I don’t know about you but I have had sex. An unofficial poll of our readers last year showed that 100% of them had also experienced the joys of the occasional mattress mambo. That’s a healthy amount. Now, before you get the idea that I’m about to make fun of some backwards group of morons, I remind you that, in Illinois, it is illegal to be caught nuzzling or kissing a reptile and that having an erection in public is also illegal. I actually am guilty of both. Hey! Don’t judge. It wasn’t at the same time. Anyway, I was young and she was willing to get naked but she wanted me to kiss her iguana first. There’s nothing in the bible about iguana smooching so I just followed my heart, which just happened to be following my erection and the iguana got smooched. The iguana seemed pleased. I know I was. She seemed to be as well. I guess she was since I got seconds.
But you never really know. She could have just been filling her calendar.
I brought that up to bring this up. When I was younger I worked with some ladies who worked in the adult entertainment industry. In the late 70’s and early 80’s the industry was changing dramatically. It was becoming more involved in creating technology specifically designed to enhance the erotic experience. Everything from video cameras to most of the Internet owes its existence to porn. Click the previous link to see what I mean.
As porn came out from under the couch and parked itself in our living rooms people became more aware of the intricacies involved in creating it. And, what seems to have been a blindingly obvious result in retrospect, more people, both male and female, decided they wanted a piece of that pie. And as more people got involved more health precautions needed to be put in place. Unlike the 60’s and 70’s, when everyone knew everyone else, the entire porn industry couldn’t fit in a restaurant.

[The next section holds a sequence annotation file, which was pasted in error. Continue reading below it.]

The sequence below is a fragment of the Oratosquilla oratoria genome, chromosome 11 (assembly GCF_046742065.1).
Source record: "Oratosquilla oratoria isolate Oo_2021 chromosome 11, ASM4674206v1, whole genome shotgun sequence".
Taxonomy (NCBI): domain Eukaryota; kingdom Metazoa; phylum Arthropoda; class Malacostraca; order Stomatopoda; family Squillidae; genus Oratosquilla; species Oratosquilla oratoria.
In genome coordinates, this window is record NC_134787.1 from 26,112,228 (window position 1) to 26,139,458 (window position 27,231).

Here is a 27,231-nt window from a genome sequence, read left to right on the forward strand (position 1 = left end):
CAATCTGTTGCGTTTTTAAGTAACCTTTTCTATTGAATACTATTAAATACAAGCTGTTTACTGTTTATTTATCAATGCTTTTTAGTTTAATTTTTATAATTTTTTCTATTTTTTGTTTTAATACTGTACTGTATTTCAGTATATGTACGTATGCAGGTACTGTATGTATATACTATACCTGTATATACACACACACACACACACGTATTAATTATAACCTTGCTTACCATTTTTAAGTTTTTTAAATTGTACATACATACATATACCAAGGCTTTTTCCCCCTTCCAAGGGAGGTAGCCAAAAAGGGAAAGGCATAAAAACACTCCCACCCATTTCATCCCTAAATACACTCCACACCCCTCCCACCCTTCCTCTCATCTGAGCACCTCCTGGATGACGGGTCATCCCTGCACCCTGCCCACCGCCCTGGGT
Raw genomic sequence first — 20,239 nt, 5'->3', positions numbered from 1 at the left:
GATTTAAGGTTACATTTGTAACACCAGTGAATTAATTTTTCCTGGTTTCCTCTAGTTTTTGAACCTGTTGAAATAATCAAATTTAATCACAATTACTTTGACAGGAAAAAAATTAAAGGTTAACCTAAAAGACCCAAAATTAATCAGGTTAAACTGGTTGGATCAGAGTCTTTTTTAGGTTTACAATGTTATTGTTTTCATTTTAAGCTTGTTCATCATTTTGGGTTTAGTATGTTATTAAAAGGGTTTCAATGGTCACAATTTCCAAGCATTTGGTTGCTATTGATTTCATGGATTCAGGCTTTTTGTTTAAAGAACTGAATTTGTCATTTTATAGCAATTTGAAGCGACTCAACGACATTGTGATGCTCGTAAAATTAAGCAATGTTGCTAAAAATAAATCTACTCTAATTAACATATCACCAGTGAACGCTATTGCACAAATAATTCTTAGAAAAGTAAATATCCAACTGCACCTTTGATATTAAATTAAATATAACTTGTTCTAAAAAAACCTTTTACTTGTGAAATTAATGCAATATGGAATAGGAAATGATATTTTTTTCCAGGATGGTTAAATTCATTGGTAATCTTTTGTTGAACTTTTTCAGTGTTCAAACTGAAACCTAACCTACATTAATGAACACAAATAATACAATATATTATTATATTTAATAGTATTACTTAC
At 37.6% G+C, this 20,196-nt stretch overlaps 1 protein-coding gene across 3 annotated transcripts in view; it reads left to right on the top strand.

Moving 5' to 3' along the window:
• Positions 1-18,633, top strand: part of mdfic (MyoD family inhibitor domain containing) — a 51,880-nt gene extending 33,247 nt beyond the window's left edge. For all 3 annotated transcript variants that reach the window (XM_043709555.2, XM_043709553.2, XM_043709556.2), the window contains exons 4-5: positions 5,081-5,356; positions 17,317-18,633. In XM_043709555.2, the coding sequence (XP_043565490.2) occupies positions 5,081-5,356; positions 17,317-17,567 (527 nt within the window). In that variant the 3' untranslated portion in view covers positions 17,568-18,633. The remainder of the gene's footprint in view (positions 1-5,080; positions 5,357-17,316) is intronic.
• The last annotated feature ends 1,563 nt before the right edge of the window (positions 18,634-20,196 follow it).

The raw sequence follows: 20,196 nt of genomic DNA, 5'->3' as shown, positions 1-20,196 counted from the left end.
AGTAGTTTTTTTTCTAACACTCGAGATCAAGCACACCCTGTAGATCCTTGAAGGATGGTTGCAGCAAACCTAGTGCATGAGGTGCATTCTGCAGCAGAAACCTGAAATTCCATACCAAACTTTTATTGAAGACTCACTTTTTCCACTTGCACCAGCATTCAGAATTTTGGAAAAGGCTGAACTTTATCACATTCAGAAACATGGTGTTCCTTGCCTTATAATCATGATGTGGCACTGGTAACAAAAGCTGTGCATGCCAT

Yes, it would have needed to be a big restaurant, but you get the idea.
So, now, porn has become so entrenched in our lives that the government sees the need to get involved. Allegedly due to a (nonexistent) “public health” issue but, really, for money. Think “red light cameras” meet “red light district.”
Our buddy David Moye has the complete story.
Porn performers Jessica Drake and James Deen are hoping to raise awareness — and possibly other things — with a new political ad that protests a controversial condom-only porn measure on the ballot in Los Angeles.
Under Measure B adult film producers must obtain a health permit before filming and performers must use condoms while engaged in sex. It also calls for health officials to be on working sets.
Violators would be subject to fines and criminal charges.
The measure is arousing the ire of porn performers like Deen and Drake who have filmed a satirical public service announcement depicting future porn, wherein sex workers perform with safety goggles and protective headgear while getting down to business.
The climax of the porn film PSA is when Deen almost chokes on a dental dam.
“We’re not mocking safe sex,” Deen stressed to The Huffington Post. “It’s supposed to be a satirical look at government interference.”
James Lee, chief spokesman for the No on B campaign, appreciates the importance of promoting safe sex, but he argues that the proposed measures could screw the industry financially.
“In 1998, the industry went condom only [for a brief time],” he told The Huffington Post. “Business dropped 25 to 30 percent. America isn’t the only place that makes porn. It’s a competitive issue and consumers don’t buy condom-only porn.”
The condom-only policy in 1998 was rolled back.
Lee said the industry now does a good job policing itself with rules that requires performers to get tested every 14 to 28 days “so far beyond what other industries are doing.”